Peter’s smile grew wider as he turned to face his sister. “You mean you never heard of an urchin before?” Sally shook her head. “Well,” Peter continued, his voice in a low whisper, causing his sister to lean closer, “an urchin is a creature that lives in bodies of water and feeds off unsuspecting humans.”

Sally’s eyes grew wide.

“Yeah, and you know what they like best?” Sally shook her head again. “Well, I don’t know how true this is, but I’ve heard that they particularly like little girls.”

“Not uh!” Sally shouted. “You’re lying!”

“Am not!” Peter replied. “Go out there and touch it if you’re so sure.”

“I would, but mom will be mad if I come back with my dress all wet.”

“You’re just scared.”

“Am not!”

“Are too!”

“Oh yeah? I’ll show you!” Sally stood and hesitated for a minute. She looked down at her new white and purple checkered dress before setting her eyes on the urchin and kicking off her sandals.

Sitting at the edge, she dipped her feet in and found that, even though the water was warmer than she thought it would be, goosebumps still crept up her arms and sent chills down her spine. Slowly lowering herself down, she was immediately in waist deep water. The ends of her dress floated on the surface before becoming weighed down and sank to her sides. The water was up to her chest by time she reached the urchin, which was still floating just below the surface of the water. Now closer, she could see that the urchin was oval-shaped with purple spikes protruding from its red body. She stuck out her hand, sending ripples across the lake, and left it hovering just under where the urchin floated.

She looked over her shoulder at her brother who was no longer smiling, but looking nervous. Her heart was racing as she closed her hand around the urchin, but it didn’t prick her like she thought. In fact, the spikes were soft and seemed to retract at her touch. Lifting the urchin from the water, she held it close to her face, where she could see an oily substance secreting from tiny pores on the urchins body.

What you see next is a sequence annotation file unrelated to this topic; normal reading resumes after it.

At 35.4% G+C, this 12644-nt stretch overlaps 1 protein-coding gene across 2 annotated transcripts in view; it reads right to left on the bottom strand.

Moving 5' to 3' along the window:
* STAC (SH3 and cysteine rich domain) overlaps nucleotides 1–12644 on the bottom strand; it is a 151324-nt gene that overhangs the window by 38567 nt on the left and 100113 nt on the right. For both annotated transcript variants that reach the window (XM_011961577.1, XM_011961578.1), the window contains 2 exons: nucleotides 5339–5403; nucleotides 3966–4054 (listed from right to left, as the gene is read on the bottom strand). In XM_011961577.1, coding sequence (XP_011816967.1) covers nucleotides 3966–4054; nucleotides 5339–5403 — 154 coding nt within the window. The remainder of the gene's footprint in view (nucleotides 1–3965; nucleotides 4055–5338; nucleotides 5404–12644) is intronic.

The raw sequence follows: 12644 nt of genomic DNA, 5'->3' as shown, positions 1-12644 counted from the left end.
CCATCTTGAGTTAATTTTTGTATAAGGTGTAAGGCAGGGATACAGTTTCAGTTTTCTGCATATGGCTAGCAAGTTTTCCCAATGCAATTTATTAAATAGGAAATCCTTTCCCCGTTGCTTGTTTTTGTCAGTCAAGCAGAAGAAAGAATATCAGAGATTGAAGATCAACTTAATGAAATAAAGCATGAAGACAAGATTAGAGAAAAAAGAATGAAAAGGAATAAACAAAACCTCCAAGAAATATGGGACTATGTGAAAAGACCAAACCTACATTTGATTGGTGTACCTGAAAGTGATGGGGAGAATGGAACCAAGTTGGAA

Turning back toward her brother, Sally called out, “Told ya!"

Without warning, the urchin flung itself at Sally and latched itself onto her neck. A high pitched screech emitted from her as she grabbed at it, trying her best to rip it off, but it only buried itself deeper into the nape of her neck.

“Sally!” Peter screamed.

She could feel the urchin pulsing, sucking at her skin, trying to get under it. What she thought was oil turned out to be acid, and it burned her skin as the urchin released it on her. Within seconds her vision became blurry and her head grew light.

Peter watched from the edge of the lake as the water swallowed his sister up. “Sally!” he screamed again. Falling to his knees, Peter stared into the depths of the lake, but the once clear water was now foggy with a mixture of his sister’s blood and the urchin’s acid. “Sally!”

He sat there until well after the surface of the lake became still once more. It seemed as if hours had passed, but it really couldn’t have been more than twenty minutes.

“Sally,” Peter said again, his voice weak. Tears stung at the corners of his eyes and his throat was tight. “I was only joking.”

He was trying to figure out how to explain to his mother exactly what had happened to his sister, when her pale, slightly purpled, hand reached up from the depths of the lake, dragging him down.

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Casey Tingle (nee Murphy) has been writing since the fifth grade. She currently has several short stories published in print and online. In 2013, her work was featured in HelloHorror, The Were-Traveler, and The Siren's Call: Women in Horror edition.


How about this?
By Gary Zenker